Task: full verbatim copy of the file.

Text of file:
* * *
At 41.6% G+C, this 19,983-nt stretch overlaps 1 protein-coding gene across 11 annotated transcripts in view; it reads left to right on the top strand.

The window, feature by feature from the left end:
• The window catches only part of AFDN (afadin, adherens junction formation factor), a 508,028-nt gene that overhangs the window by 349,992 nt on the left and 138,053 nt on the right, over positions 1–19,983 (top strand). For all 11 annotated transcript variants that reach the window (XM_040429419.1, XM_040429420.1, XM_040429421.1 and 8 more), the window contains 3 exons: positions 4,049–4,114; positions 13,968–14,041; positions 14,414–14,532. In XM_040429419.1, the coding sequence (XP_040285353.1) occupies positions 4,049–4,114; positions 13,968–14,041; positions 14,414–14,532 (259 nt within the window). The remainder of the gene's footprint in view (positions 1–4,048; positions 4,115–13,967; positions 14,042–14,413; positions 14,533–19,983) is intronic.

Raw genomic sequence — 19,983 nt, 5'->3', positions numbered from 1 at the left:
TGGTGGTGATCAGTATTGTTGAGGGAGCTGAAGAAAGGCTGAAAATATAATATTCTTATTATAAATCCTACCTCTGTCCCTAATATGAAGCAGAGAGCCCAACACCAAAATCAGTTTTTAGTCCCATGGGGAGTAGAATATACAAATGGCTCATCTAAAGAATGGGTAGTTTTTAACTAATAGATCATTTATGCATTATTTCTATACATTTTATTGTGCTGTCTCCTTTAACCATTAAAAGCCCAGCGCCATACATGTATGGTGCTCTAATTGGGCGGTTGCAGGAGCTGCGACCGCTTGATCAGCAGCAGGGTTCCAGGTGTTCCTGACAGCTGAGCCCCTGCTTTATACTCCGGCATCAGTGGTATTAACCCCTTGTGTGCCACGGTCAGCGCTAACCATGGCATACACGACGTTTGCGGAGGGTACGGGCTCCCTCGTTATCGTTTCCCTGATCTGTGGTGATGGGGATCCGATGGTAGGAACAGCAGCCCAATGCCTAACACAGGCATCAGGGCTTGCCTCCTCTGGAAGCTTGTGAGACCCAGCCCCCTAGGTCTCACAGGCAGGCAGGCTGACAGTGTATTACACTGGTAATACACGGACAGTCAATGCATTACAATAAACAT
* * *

At 41.6% G+C, this 19,983-nt stretch overlaps 1 protein-coding gene across 11 annotated transcripts in view; it reads left to right on the top strand.

The window, feature by feature from the left end:
• The window catches only part of AFDN (afadin, adherens junction formation factor), a 508,028-nt gene that overhangs the window by 349,992 nt on the left and 138,053 nt on the right, over positions 1–19,983 (top strand). For all 11 annotated transcript variants that reach the window (XM_040429419.1, XM_040429420.1, XM_040429421.1 and 8 more), the window contains 3 exons: positions 4,049–4,114; positions 13,968–14,041; positions 14,414–14,532. In XM_040429419.1, the coding sequence (XP_040285353.1) occupies positions 4,049–4,114; positions 13,968–14,041; positions 14,414–14,532 (259 nt within the window). The remainder of the gene's footprint in view (positions 1–4,048; positions 4,115–13,967; positions 14,042–14,413; positions 14,533–19,983) is intronic.

Raw genomic sequence — 19,983 nt, 5'->3', positions numbered from 1 at the left:
TGGTGGTGATCAGTATTGTTGAGGGAGCTGAAGAAAGGCTGAAAATATAATATTCTTATTATAAATCCTACCTCTGTCCCTAATATGAAGCAGAGAGCCCAACACCAAAATCAGTTTTTAGTCCCATGGGGAGTAGAATATACAAATGGCTCATCTAAAGAATGGGTAGTTTTTAACTAATAGATCATTTATGCATTATTTCTATACATTTTATTGTGCTGTCTCCTTTAACCATTAAAAGCCCAGCGCCATACATGTATGGTGCTCTAATTGGGCGGTTGCAGGAGCTGCGACCGCTTGATCAGCAGCAGGGTTCCAGGTGTTCCTGACAGCTGAGCCCCTGCTTTATACTCCGGCATCAGTGGTATTAACCCCTTGTGTGCCACGGTCAGCGCTAACCATGGCATACACGACGTTTGCGGAGGGTACGGGCTCCCTCGTTATCGTTTCCCTGATCTGTGGTGATGGGGATCCGATGGTAGGAACAGCAGCCCAATGCCTAACACAGGCATCAGGGCTTGCCTCCTCTGGAAGCTTGTGAGACCCAGCCCCCTAGGTCTCACAGGCAGGCAGGCTGACAGTGTATTACACTGGTAATACACGGACAGTCAATGCATTACAATAAACAT